NFMS 2017 New Product Roundup
This year’s National Farm Machinery Show in Louisville, Kentucky, was just as spirited as past years, but there were no flashy new product reveals. There were new products, yes, but companies weren’t playing music as product reps pulled off huge tarps to reveal fully redesigned tractors or implements as they often do at big farm shows.
Here are the highlights:
Case IH attracted no-till growers with a high-speed low-disturbance (HSLD) coulter for the well-known Nutri-Placer 930. The HSLD coulter can effectively apply anhydrous at 11 mph, which means growers can cover 40 to 50 more acres a day than in the past. So far, the coulter will be available in 30-inch spacing only with 11 to 19 rows depending on the farmer’s preference. Case also unveiled AccuTurn, an automated headland-turning technology that takes the guesswork out of turning on headlands.
AGCO was thrilled to debut the high-speed white planters 9800VE series planters with SpeedTube seed tubes. The planter series has always been equipped with Precision Planting technology, but AGCO believes the SpeedTube seed tubes will be a game changer.
John Deere had farmers climbing up onto a viewing platform to check out the company’s new 132-foot-wide carbon-fiber boom. It’s lighter and longer than any other Deere boom option and looks sleek in black. Deere also debuted its new CommandView III sprayer cab that is more ergonomic and customizable than cabs of the past. Also, Deere released the Connect Mobile app to let farmers monitor, adjust, and learn about their planter or sprayer’s performance as it travels through the field.
GSI got excited about demonstrating just how quiet the company’s new portable quiet dryer really is. The new offering makes 50% less noise than standard portable dryers with vane-axial fans without cutting back on size or efficiency.
New Holland had a completely redesigned and much faster Rustler 850 UTV sitting pretty in the company’s booth. The new Rustler is built for hard work and safety but also has some features that make it recreation-ready. Hear more about what makes it so different from the Textron rep that helped reengineer the entire UTV.
McFarlane was celebrating 100 years of providing farmers with high-quality equipment and was showing off a redesigned HDL-1100 Series heavy-duty harrow cart. To put it simply, McFarlane streamlined the design to give growers fewer possible hiccups — a tapered front frame helps with clearance, hinges were adjusted to eliminate an inconvenient pull cable, springs were added for easy opening, and wing rests were fixed to make transport a breeze.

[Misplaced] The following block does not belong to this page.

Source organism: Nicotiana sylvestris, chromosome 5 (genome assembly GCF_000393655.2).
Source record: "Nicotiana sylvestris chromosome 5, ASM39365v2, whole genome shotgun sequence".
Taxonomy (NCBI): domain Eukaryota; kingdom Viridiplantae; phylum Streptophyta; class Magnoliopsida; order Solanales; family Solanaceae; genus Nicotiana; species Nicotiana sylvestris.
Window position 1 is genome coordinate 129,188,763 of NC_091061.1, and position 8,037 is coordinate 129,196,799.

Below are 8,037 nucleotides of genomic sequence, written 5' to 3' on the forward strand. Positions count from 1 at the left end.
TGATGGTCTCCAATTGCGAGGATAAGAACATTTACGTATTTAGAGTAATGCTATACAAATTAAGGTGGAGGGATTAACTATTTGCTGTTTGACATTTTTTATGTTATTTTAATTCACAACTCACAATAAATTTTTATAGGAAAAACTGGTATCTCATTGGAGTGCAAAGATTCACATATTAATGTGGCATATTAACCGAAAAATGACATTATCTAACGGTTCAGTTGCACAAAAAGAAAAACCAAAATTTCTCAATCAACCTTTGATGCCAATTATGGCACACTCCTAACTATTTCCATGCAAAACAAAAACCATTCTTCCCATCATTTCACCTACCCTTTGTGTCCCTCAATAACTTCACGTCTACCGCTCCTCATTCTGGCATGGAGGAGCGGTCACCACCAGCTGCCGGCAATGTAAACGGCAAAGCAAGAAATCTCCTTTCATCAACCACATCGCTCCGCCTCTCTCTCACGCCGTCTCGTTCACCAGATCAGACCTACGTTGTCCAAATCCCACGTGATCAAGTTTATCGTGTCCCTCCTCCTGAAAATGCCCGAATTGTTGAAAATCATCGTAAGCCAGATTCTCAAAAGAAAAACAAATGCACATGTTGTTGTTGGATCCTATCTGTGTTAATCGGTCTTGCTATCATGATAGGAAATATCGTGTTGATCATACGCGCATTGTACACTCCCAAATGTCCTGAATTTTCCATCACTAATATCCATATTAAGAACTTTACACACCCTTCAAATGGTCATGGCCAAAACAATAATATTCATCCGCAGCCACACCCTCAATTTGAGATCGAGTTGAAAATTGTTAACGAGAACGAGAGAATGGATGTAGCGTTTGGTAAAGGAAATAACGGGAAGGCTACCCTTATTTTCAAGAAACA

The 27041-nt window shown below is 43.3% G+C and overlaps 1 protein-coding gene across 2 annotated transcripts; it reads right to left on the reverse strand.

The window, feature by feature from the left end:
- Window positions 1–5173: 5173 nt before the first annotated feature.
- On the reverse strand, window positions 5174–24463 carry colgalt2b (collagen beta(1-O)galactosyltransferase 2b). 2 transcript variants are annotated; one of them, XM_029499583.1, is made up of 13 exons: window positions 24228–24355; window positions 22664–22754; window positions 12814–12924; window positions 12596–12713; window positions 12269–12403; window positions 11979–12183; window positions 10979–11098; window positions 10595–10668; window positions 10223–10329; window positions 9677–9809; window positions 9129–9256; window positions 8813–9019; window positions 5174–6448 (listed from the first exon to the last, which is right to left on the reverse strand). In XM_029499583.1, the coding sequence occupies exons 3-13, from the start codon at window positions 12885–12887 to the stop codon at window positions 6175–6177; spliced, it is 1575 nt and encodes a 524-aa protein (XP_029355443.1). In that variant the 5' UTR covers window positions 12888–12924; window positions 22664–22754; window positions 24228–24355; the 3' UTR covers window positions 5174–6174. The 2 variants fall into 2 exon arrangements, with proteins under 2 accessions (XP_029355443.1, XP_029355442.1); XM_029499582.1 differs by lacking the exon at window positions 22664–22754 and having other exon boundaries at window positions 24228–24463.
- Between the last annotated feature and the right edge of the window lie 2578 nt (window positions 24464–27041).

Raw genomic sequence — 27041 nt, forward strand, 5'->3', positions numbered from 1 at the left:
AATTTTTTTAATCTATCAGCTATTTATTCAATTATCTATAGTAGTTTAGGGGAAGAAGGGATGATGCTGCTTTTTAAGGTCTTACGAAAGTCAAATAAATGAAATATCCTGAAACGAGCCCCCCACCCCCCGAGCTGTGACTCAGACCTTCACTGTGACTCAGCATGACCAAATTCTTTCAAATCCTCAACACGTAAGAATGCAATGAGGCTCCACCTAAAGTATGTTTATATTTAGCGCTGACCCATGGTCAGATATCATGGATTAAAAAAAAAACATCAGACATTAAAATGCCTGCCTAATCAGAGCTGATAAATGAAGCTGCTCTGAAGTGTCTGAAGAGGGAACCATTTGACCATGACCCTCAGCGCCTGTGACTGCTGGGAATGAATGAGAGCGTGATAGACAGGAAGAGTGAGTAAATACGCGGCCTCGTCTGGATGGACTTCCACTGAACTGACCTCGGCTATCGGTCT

Vermeer was excited to talk about the two new Pro balers the company is now offering. The 504 Pro and 604 Pro were built specifically for silage, so they’re strong and offer plenty of options for customizable chopping. You choose whether you want to use 0, 8, 9, or all 17 choppers when baling.
Horsch was happy to talk about a product concept called Pronto DC that is a combination of the company’s Joker and a drill. The Pronto DC will allow growers to eliminate a chemical pass. Depending on field conditions, the new machine should be able to go 8 to 10 mph when it’s launched officially.
McHale had hay producers intrigued with a new bale wrapper called the Orbital. The wrapper is the fastest in the industry and can wrap up to 120 individual bales each hour.
Dawn Equipment Company rolled in with a whole new automated planting system made up of three components – active down pressure (ADP), active depth control (ADC), and an active closing system (ACS) – that together are called the Reflex control system.
Camso had plenty to talk about as the company featured a new track that’s as affordable as tracks offered by competitors but is stronger and more durable. Camso also showcased a new conversion track system (CTS), the CTS High Speed, for combines that is ready for road travel as well as productivity in the fields.
McCormick reentered the high HP tractor sector with the debut of the X8 tractor series. After some intensive field testing in Europe, the company launched this tractor line that it says is comparable in price and performance to the Case IH Optum.
Kuhn showed off a new trailed 14-ton fertilizer spreader called the Axent 100.1, which can variable-rate apply and needs to be pulled by at least a 200-hp. tractor. The Axent 100.1 can spread dry fertilizer as wide as 90 feet at up to 17 mph.